The legal and ethical obligations that factory owners faced at that time were hugely different from the requirements faced by business owners today. Measured against the expectations of that time, they did tragically fail to provide safe working conditions in the sense of adequate access to means of exit in case of emergency. However, ethical considerations were not part of the mix of relations between employers and employees at that time.
It was illegal to lock the doors from the outside, as the factory owners did, but they were acquitted of this charge, as it wasn't proven that they were aware that the doors were locked. One of them was arrested for the same offense a couple of years later. I think it is pretty clear that they weren't meeting their moral obligations either, but in this way they were pretty typical of many business owners of the day, which is exactly why the fire was so important- it stimulated a movement to reform labor conditions in NYC sweatshops and factories.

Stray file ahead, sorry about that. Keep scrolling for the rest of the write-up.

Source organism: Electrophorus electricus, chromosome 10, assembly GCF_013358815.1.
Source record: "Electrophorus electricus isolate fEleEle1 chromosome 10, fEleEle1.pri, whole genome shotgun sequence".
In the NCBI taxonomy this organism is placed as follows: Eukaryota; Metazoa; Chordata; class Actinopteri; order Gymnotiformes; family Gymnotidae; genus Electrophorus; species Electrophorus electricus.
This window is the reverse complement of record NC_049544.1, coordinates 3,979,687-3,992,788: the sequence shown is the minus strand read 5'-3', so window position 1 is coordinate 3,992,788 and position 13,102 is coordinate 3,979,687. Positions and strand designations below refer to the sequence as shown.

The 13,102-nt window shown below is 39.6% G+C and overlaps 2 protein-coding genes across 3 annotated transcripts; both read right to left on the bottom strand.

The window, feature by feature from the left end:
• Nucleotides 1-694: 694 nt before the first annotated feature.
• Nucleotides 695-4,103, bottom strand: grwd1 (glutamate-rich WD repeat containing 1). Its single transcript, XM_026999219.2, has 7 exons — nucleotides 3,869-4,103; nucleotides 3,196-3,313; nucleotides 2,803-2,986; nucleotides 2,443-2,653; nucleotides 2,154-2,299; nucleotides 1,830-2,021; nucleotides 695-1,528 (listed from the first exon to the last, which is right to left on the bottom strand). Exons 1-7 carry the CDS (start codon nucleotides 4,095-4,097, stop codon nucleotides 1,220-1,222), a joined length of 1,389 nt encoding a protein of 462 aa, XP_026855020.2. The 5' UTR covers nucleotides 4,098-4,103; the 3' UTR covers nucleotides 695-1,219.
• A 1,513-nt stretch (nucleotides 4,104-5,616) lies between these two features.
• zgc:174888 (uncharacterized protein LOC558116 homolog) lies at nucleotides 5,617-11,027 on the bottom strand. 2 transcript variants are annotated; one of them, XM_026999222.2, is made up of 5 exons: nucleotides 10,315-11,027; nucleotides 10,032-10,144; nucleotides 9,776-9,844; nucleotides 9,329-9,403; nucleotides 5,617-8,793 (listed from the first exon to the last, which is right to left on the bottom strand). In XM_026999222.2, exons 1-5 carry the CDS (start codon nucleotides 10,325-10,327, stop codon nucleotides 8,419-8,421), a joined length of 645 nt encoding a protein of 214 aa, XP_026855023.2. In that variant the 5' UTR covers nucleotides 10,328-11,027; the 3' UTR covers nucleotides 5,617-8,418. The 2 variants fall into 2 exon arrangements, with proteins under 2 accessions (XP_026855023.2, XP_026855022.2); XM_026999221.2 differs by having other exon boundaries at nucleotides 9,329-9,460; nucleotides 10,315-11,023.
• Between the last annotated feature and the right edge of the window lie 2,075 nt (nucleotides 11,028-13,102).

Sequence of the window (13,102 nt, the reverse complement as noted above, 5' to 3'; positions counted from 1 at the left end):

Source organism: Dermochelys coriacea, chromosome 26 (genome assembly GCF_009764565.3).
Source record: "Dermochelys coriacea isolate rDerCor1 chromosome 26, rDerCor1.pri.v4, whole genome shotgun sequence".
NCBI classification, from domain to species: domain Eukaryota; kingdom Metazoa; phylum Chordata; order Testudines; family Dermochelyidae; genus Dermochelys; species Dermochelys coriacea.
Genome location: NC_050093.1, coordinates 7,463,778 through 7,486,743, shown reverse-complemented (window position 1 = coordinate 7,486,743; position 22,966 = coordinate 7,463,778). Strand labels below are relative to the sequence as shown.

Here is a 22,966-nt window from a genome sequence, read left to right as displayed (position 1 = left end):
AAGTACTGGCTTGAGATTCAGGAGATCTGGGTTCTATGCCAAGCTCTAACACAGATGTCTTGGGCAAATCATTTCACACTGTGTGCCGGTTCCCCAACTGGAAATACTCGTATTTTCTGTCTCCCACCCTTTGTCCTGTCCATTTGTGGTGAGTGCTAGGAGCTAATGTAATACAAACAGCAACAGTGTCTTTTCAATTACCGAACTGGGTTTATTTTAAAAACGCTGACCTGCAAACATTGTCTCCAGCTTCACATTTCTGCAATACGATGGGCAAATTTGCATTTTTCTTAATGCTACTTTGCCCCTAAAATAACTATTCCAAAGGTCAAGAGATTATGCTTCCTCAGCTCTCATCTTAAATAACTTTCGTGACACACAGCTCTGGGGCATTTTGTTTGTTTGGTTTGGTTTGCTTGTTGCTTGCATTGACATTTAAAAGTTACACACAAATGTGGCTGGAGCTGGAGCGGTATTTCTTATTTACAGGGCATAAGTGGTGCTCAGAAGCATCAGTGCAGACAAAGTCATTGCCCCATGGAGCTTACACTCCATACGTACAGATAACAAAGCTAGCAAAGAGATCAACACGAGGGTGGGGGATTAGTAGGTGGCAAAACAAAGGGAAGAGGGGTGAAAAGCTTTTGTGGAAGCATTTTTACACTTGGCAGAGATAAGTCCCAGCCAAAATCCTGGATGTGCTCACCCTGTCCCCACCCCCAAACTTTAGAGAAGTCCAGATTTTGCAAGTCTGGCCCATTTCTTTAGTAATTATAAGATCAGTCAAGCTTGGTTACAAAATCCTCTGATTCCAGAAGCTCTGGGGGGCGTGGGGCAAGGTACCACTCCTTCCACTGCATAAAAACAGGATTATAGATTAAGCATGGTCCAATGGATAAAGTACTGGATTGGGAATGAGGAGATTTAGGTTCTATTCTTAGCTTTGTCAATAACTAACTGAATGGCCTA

I do not think that you can say that they met their obligations, even in the context of the time. They surely did not fail as badly as we would think they had today, but they did still fail. As proof of this, we can point out that the owners lost a civil lawsuit in which they had to pay damages to the families of the deceased. This shows that they were at least found liable for the deaths, which indicates that they had not lived up to all of their obligations.